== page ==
“Uncle Joe” Biden is no joke. In a poignant new memoir, the much-memed former US vice president is a man bursting with grief as he tries to help run the country. Promise Me, Dad is out this week (Nov. 14) from Flatiron Books, an imprint of Macmillan. In it, Biden recounts the trying months in which his son Beau battled brain cancer and ultimately lost, dying at 46 in 2015.
“I never thought that a Russia book could actually be long-listed or short-listed for the National Book Award,” said journalist Masha Gessen. “But of course things have…um…changed.”the crowd thundered with laughter and applause for Gessen, who won this year’s nonfiction award for her book The Future Is History: How Totalitarianism Reclaimed Russia. In it, she argues that totalitarianism is back with a new face in Vladimir Putin’s Russia.
You work up the courage to ask your boss for something over Slack. Or you tap out a 150-word, point-by-point counter to the last point that friend you’re fighting with made over text. You iterate, edit, and then finally, when you have all the words right, hit “send.”The recipient starts to respond:……is typing……And then nothing. It might seem like this glassy hell is unique to e-communication, but it actually has an equivalent in the spoken discourse we experience every day.
Muck Rack makes it simple to find people, tweets, or articles that mention any name, keyword, company, hashtag etc. We've compiled this guide to help you make the most of your search.
Selecting a term
Start searching tweets, articles from media outlets, articles mentioned in tweets, journalists'
names, titles and bios with some suggested searches:
Companies or Topics (e.g. iPhone, Microsoft)
Phrases (e.g. "cloud computing") — use quotes to keep the terms together
Twitter handles (e.g. @username) — returns those who have mentioned or replied to
Names (e.g. "David Pogue")
Hashtags (e.g. #sxsw, #london2012)
Bio details (e.g. vegan, Olympics, father)
Muck Rack's Advanced Search allows for many boolean operators.
Find results that mention multiple specified terms, use AND or
+. For example, ensure each result contains both Elon Musk and Mark Zuckerberg by
searching Musk AND Zuckerberg or Musk + Zuckerberg.
Use the operators OR or , to broaden your search when you'd like either of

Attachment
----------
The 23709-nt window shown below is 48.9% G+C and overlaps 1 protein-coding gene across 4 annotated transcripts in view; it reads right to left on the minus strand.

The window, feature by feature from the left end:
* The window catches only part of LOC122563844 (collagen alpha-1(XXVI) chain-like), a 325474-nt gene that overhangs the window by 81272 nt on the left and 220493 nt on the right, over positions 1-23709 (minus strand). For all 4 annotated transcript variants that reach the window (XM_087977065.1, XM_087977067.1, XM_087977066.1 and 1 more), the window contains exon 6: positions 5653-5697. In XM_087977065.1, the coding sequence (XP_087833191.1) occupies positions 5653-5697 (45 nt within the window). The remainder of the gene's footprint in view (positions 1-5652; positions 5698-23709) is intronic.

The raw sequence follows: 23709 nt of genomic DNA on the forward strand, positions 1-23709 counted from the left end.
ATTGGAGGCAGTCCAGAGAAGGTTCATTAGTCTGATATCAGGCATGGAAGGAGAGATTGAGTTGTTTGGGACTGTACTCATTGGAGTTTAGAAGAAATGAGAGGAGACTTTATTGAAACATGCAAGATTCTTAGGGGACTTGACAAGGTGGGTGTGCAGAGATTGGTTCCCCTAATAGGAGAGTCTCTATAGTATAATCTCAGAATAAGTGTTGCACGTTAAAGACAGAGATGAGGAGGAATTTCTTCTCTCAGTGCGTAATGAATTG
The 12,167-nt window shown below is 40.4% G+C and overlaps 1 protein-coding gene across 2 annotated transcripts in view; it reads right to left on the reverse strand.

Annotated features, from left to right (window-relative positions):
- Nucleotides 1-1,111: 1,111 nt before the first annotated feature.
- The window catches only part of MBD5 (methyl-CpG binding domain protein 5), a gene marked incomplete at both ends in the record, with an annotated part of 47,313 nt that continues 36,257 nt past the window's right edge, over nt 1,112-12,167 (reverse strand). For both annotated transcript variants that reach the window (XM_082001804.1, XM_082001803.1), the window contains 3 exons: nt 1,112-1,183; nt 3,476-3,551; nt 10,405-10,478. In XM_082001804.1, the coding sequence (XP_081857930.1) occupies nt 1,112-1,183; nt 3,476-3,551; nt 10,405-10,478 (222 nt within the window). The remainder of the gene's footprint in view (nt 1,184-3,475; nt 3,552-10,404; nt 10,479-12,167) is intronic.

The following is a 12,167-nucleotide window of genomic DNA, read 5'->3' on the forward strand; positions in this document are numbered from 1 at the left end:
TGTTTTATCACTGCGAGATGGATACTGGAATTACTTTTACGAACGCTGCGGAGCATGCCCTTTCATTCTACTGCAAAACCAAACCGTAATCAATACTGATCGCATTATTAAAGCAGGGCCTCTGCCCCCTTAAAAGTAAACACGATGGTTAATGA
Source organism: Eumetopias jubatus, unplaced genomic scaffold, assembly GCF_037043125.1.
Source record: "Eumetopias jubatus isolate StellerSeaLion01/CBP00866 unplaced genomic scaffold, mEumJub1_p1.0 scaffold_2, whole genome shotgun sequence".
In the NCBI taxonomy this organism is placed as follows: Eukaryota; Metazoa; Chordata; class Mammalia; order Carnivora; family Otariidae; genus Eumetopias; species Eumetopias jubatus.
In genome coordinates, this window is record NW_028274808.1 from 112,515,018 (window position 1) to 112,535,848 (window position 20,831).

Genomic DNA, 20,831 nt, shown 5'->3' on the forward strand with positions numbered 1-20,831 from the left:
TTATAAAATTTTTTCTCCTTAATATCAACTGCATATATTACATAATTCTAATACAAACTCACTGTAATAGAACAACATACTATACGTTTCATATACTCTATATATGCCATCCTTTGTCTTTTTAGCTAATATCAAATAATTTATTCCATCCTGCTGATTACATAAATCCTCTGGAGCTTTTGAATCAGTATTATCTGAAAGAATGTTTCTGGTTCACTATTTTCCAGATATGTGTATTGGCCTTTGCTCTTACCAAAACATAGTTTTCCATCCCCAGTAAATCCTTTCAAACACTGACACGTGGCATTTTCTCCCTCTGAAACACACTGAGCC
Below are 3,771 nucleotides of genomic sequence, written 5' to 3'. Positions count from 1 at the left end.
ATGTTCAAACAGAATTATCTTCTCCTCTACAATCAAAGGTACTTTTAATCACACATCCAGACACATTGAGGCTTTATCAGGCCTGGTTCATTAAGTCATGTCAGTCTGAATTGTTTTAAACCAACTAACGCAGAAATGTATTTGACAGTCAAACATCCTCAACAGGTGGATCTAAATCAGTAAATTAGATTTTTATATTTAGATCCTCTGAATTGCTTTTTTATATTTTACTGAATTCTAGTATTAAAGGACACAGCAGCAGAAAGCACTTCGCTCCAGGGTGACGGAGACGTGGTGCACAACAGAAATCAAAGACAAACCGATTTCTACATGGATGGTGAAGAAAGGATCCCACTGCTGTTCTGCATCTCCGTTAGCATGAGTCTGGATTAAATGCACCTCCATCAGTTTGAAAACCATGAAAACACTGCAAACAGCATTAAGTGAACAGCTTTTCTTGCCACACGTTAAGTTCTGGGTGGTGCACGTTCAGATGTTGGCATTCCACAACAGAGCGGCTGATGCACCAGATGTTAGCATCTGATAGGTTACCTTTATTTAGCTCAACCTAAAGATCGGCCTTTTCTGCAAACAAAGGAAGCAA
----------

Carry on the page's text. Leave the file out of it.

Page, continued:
multiple terms to appear in results. (This is the default behavior of our search when no operators
are used). For example, results will contain either cake or cookie by searching cake OR cookie or cake,cookie
Use NOT or - to subtract results from your search. For
example, searching Disney will yield results about the Walt Disney Company as well as Walt Disney
World Resort. To exclude mentions of Disney World, search for Disney -World or Disney
When using one of these operators with a phrase, enclose it in quotation marks. For example, you can
find results about smartphones excluding Apple's iPhone 4S by searching smartphone -"iPhone
Exact case matching or punctuation
If you're searching for a brand name or keyword that relies on specific punctuation marks or capitalization, you can
find results that match your exact query by adding matchcase: before the keyword you're searching for, like matchcase:E*TRADE .
Use parentheses to separate multiple
boolean phrases. For example, to find journalists talking about having fun in Disney World or
Disneyland, search for ("disney world" OR disneyland) AND fun.
An asterisk can be used to search for any variation of a root word truncated by the asterisk. For example, searching for admin* will return results for administrator, administration, administer, administered, etc.
A near operator is an AND operator where you can control the distance between the words. You can vary the distance the near operation uses by adding a forward slash and number (between 0-99) such as strawberries NEAR/10 "whipped cream", which means the strawberries must exist within 10 words of "whipped cream".